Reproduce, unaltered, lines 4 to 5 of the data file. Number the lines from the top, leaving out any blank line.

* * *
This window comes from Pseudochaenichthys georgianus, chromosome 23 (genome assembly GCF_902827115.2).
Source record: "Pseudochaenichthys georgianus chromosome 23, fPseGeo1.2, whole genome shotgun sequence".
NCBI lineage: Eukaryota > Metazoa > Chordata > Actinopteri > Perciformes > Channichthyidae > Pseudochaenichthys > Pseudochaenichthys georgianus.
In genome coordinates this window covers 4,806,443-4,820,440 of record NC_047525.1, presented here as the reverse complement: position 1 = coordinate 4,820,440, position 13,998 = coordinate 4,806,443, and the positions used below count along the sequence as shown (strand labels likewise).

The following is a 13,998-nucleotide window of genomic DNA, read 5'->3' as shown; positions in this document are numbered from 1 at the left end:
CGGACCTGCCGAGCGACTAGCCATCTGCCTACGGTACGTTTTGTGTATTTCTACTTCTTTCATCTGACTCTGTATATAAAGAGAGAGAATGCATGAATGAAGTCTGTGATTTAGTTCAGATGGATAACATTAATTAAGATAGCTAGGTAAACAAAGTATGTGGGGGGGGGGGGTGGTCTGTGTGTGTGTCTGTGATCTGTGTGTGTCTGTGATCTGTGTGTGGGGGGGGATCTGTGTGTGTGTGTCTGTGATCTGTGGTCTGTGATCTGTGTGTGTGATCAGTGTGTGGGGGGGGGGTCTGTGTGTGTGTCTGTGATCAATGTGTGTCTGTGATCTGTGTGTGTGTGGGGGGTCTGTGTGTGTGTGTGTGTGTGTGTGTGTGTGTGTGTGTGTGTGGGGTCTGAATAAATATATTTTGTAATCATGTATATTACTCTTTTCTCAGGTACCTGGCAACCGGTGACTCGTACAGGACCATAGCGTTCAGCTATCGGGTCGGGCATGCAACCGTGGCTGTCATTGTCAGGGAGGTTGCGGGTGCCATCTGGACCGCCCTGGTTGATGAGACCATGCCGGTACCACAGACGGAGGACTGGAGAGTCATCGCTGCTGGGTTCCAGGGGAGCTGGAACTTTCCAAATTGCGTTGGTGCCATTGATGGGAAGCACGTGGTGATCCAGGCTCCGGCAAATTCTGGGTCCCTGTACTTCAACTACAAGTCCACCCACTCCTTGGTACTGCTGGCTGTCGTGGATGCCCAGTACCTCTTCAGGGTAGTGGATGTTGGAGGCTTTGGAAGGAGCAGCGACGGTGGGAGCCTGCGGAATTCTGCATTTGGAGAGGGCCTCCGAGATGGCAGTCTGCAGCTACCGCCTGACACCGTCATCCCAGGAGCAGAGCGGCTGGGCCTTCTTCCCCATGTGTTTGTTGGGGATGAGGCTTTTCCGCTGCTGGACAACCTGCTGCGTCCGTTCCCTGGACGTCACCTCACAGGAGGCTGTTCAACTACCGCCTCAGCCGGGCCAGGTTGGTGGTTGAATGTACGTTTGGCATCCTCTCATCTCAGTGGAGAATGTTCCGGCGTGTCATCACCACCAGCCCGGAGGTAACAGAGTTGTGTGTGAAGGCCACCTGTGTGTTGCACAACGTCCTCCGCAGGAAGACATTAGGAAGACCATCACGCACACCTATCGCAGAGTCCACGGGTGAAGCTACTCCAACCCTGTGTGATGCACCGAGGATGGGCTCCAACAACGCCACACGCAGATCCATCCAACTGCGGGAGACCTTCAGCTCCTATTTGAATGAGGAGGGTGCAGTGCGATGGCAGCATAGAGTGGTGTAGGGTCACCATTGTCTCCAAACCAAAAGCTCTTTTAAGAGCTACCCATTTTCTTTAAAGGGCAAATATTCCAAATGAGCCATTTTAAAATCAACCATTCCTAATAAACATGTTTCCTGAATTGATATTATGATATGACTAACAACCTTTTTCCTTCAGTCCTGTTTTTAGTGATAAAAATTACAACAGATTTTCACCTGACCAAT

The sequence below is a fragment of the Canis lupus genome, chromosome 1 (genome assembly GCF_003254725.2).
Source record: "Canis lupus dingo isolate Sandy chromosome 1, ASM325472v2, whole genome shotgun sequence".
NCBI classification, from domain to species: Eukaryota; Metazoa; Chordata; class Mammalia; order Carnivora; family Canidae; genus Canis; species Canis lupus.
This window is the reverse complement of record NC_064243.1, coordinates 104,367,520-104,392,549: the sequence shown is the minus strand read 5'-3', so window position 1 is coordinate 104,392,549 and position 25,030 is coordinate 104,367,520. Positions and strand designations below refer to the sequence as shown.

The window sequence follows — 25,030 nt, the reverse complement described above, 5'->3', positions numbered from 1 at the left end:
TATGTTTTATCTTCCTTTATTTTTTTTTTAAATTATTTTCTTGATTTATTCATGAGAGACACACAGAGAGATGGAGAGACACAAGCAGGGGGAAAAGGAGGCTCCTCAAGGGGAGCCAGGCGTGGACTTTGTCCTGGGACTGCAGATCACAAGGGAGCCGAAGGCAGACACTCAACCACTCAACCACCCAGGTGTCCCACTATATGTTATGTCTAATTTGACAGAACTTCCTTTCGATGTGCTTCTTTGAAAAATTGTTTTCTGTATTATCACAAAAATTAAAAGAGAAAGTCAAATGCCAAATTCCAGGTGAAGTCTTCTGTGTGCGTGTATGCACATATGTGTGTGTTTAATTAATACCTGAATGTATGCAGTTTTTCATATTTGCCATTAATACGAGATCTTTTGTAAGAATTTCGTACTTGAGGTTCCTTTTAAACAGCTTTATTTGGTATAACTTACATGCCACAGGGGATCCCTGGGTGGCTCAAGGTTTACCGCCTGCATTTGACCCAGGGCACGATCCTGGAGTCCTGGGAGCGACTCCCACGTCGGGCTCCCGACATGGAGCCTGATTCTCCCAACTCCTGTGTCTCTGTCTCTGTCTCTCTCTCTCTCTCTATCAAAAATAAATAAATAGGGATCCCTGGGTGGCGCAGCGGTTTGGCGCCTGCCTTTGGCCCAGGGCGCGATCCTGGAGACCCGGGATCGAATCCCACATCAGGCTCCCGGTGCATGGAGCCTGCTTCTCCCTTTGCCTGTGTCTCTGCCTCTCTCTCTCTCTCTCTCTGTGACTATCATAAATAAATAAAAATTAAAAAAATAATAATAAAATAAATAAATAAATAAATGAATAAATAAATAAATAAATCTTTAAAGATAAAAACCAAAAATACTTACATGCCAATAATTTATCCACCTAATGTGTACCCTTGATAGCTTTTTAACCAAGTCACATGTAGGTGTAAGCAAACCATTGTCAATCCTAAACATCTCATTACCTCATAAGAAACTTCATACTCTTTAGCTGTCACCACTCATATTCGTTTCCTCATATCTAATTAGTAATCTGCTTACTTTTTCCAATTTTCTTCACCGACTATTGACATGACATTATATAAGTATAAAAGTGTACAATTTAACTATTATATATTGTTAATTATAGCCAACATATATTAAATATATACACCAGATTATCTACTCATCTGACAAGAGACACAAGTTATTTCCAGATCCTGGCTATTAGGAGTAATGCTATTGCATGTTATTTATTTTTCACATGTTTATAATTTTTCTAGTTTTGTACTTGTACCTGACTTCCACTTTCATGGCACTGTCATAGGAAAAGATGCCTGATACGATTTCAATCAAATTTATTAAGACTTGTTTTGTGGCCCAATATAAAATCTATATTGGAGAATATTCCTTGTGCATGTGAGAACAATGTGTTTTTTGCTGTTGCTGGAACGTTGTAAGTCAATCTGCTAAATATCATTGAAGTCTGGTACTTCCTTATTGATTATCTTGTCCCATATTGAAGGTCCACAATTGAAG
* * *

In genome coordinates this window covers 4,806,443-4,820,440 of record NC_047525.1, presented here as the reverse complement: position 1 = coordinate 4,820,440, position 13,998 = coordinate 4,806,443, and the positions used below count along the sequence as shown (strand labels likewise).

The following is a 13,998-nucleotide window of genomic DNA, read 5'->3' as shown; positions in this document are numbered from 1 at the left end: